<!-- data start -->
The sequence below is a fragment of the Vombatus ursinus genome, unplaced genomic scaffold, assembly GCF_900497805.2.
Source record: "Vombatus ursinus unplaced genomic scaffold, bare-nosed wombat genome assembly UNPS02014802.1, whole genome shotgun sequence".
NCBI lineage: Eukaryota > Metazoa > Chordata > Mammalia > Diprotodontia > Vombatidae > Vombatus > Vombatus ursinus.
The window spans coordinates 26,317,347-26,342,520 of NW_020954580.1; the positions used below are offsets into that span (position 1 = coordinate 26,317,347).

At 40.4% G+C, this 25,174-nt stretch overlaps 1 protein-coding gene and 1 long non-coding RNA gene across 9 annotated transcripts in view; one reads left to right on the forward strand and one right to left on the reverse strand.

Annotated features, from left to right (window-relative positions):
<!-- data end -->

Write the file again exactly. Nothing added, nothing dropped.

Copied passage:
The sequence below is a fragment of the Vombatus ursinus genome, unplaced genomic scaffold, assembly GCF_900497805.2.
Source record: "Vombatus ursinus unplaced genomic scaffold, bare-nosed wombat genome assembly UNPS02014802.1, whole genome shotgun sequence".
NCBI lineage: Eukaryota > Metazoa > Chordata > Mammalia > Diprotodontia > Vombatidae > Vombatus > Vombatus ursinus.
The window spans coordinates 26,317,347-26,342,520 of NW_020954580.1; the positions used below are offsets into that span (position 1 = coordinate 26,317,347).

At 40.4% G+C, this 25,174-nt stretch overlaps 1 protein-coding gene and 1 long non-coding RNA gene across 9 annotated transcripts in view; one reads left to right on the forward strand and one right to left on the reverse strand.

Annotated features, from left to right (window-relative positions):